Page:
An Individual (k) is a type of 401(k) plan. It is a product that was created by the Economic Growth and Tax Relief Reconciliation Act of 2001 (EGTRRA), and became available as of January 1, 2002. Basically, it is a retirement plan suited for owner-only businesses (including the self employed) with no eligible common law employees. For certain business owners, this plan offers the maximum in flexibility and much larger contributions than traditional retirement plans.
WHAT MAKES THIS NEW PLAN DESIGN SO ATTRACTIVE?
For this group of business owners the Individual (k) plan offers the same great benefits as conventional 401(k) plans offered by companies with employees. However, because the Individual (k) is designed specifically for businesses that either have no employees, or only have employees that may be excluded from coverage testing, the Individual (k) is less complex, less burdensome to administer and less costly to maintain than its "big brother".
Several separate changes to the tax code come together to allow the unique benefits available for these business owners :
The amount the employer can deduct (the IRC Section 404 limit) for profit sharing plans was increased from 15% of payroll to 25% of payroll.
The amount any individual can be allocated (the IRC Section 415 limit) has increased to $45,000 (excluding catch-up amounts).
Prior to 2002, 401(k) deferrals were counted towards the employer's 25% deduction. In 2002 and beyond, these deferrals are not counted towards that deduction (IRC Sec. 404 limit).
EGTRRA (and acceleration under subsequent tax acts) have increased the deferral limits and catch-up contributions for those age 50 and over.
So what does that really mean? It means that a business owner (with no employees) can make a 25% discretionary profit sharing contribution for themselves plus get an additional $15,500 401(k) deferral as indexed for 2007 (as long as they stay below a total contribution of $45,000 or $50,000 with catch up).
One of the many tax benefits created by recent pension reform legislation was the opportunity for individuals who are age 50 or older to defer amounts in addition to what is normally permitted under a 401(k) type deferral arrangement.
Since Individual (k) plans are a type of 401(k) plan, they qualify for these special catch-up contribution rules. What is perhaps even better news is the fact that both 401(k) plan catch up contribution limits, as well as the general 401(k) plan employee salary deferral limits, will increase annually through 2007. So the benefit starts with the expanded limits for 401(k) contributions for the business owner that employs only owners, spouses and partners (includes corporations, partnerships, sole proprietors, and non-profit entities) without common law employees.
PROFIT SHARING COMPONENT
In addition to this expanded deferral limit, the Individual(k) plan allows for profit sharing contributions of up to 25% of total wages. (For 2007, the maximum amount of wages that may be used for this calculation is $225,000.) This can amount to a significantly larger contribution than that allowed by any other tax advantaged plan.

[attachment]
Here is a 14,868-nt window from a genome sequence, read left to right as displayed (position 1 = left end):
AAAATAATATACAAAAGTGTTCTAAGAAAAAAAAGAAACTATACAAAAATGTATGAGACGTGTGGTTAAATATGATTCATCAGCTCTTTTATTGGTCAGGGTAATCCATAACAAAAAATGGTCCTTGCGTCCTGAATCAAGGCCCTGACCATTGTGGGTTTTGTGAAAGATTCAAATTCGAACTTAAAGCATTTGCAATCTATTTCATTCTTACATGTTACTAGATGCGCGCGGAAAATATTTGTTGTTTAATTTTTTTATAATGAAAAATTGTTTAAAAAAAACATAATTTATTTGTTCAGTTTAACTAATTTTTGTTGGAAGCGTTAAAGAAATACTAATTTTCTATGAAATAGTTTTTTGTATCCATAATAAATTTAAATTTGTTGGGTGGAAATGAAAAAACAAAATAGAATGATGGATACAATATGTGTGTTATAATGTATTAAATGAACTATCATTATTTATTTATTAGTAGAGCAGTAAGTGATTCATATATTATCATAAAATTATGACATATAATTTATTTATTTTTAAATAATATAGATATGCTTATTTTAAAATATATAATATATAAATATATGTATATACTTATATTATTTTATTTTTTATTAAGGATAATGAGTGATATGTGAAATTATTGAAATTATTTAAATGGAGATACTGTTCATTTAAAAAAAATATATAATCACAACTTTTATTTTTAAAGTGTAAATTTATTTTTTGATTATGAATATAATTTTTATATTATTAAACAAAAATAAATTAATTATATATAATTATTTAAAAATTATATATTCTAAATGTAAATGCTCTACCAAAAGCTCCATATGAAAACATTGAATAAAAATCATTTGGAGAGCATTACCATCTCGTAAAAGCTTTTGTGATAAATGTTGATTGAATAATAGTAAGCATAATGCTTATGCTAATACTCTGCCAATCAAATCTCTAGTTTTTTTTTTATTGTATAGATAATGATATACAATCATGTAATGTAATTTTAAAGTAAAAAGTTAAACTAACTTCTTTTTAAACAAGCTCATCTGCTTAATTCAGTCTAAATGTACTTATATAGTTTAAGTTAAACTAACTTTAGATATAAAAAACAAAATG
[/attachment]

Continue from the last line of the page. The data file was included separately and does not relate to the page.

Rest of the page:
Traditional IRA, SIMPLE IRA, SEP IRA and Profit Sharing/Money Purchase plans all limit contributions and deferrals as much as $15,000 less than the Individual (k).
As an example, a sole proprietor with a net profit of $100,000 will be able to contribute $34,087 ($39,087 if 50 or older) into an Individual (k) in 2007. By contrast, with the same net profit, a SIMPLE, a SEP or a Profit Sharing Plan may allow less than half that amount.
The Individual (k) contribution is comprised of these two components: the employer profit sharing contribution and the employee salary deferral contribution.
For an incorporated business owner the determination of the maximum individual plan contribution would follow these steps:
Determine the Profit Sharing Contribution
The maximum Profit Sharing Contribution cannot exceed 25% of total wages. (The maximum amount of wages that may be considered for 2007 is $225,000.)
Determine Maximum Salary Deferral
This amount cannot exceed the lesser of the annual maximum deferral limit plus catch-up contributions (if 50 or older) or total wages.
Calculate Total Maximum Individual (k) Plan Contribution
This amount will equal the sum of the first two calculations again limited to $45,000 (for 2007 and exclusive of catch-up contributions) or 100% of total wages.
Owners of Subchapter S corporations must base their contribution on W-2 income and may not base contributions on pass through profits.
The Individual (k) holds a significant advantage for this particular group of business owners to contribute and shelter more money into a retirement plan. Other advantages include the ease of setup, the capacity to self direct funds, and lower administration costs than many other plans.
Tax Facts 2007, National Underwriter Company
PLEASE NOTE: The information being provided is strictly as a courtesy. When you link to any of the
websites provided here, you are leaving this site. Feliciano Financial Group makes no representation as
to the completeness or accuracy of information provided on these sites. Nor is the company liable for
any direct or indirect technical or system issues or any consequences arising out of your access to or
use of third-party technologies, sites, information and programs made available through this site. When
you access one of these sites, you are leaving the Feliciano Financial Group website and assume
responsibility and risk for your use of the sites you are linking to.